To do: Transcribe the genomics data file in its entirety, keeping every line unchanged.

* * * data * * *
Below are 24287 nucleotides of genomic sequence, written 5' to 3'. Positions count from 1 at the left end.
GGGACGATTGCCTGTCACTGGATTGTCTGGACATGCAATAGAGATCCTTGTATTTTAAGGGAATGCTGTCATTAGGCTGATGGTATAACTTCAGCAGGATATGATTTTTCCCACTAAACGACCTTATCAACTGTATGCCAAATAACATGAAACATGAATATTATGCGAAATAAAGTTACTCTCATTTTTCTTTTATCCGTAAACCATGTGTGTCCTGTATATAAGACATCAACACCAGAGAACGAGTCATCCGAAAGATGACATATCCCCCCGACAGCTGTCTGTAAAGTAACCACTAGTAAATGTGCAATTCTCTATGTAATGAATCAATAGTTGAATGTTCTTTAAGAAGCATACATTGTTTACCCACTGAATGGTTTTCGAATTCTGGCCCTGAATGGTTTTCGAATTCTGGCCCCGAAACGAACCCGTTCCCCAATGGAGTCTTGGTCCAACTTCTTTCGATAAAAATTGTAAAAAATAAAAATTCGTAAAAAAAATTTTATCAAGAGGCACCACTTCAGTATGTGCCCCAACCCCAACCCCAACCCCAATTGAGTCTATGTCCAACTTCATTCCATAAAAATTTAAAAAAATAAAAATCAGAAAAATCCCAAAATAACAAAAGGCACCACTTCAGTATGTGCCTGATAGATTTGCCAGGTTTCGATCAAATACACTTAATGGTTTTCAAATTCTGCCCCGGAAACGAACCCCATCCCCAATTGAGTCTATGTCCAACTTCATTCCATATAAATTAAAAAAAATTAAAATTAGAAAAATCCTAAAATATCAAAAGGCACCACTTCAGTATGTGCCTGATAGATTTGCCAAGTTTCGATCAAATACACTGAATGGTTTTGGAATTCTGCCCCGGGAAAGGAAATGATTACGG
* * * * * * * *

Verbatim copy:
Below are 24287 nucleotides of genomic sequence, written 5' to 3'. Positions count from 1 at the left end.
GGGACGATTGCCTGTCACTGGATTGTCTGGACATGCAATAGAGATCCTTGTATTTTAAGGGAATGCTGTCATTAGGCTGATGGTATAACTTCAGCAGGATATGATTTTTCCCACTAAACGACCTTATCAACTGTATGCCAAATAACATGAAACATGAATATTATGCGAAATAAAGTTACTCTCATTTTTCTTTTATCCGTAAACCATGTGTGTCCTGTATATAAGACATCAACACCAGAGAACGAGTCATCCGAAAGATGACATATCCCCCCGACAGCTGTCTGTAAAGTAACCACTAGTAAATGTGCAATTCTCTATGTAATGAATCAATAGTTGAATGTTCTTTAAGAAGCATACATTGTTTACCCACTGAATGGTTTTCGAATTCTGGCCCTGAATGGTTTTCGAATTCTGGCCCCGAAACGAACCCGTTCCCCAATGGAGTCTTGGTCCAACTTCTTTCGATAAAAATTGTAAAAAATAAAAATTCGTAAAAAAAATTTTATCAAGAGGCACCACTTCAGTATGTGCCCCAACCCCAACCCCAACCCCAATTGAGTCTATGTCCAACTTCATTCCATAAAAATTTAAAAAAATAAAAATCAGAAAAATCCCAAAATAACAAAAGGCACCACTTCAGTATGTGCCTGATAGATTTGCCAGGTTTCGATCAAATACACTTAATGGTTTTCAAATTCTGCCCCGGAAACGAACCCCATCCCCAATTGAGTCTATGTCCAACTTCATTCCATATAAATTAAAAAAAATTAAAATTAGAAAAATCCTAAAATATCAAAAGGCACCACTTCAGTATGTGCCTGATAGATTTGCCAAGTTTCGATCAAATACACTGAATGGTTTTGGAATTCTGCCCCGGGAAAGGAAATGATTACGG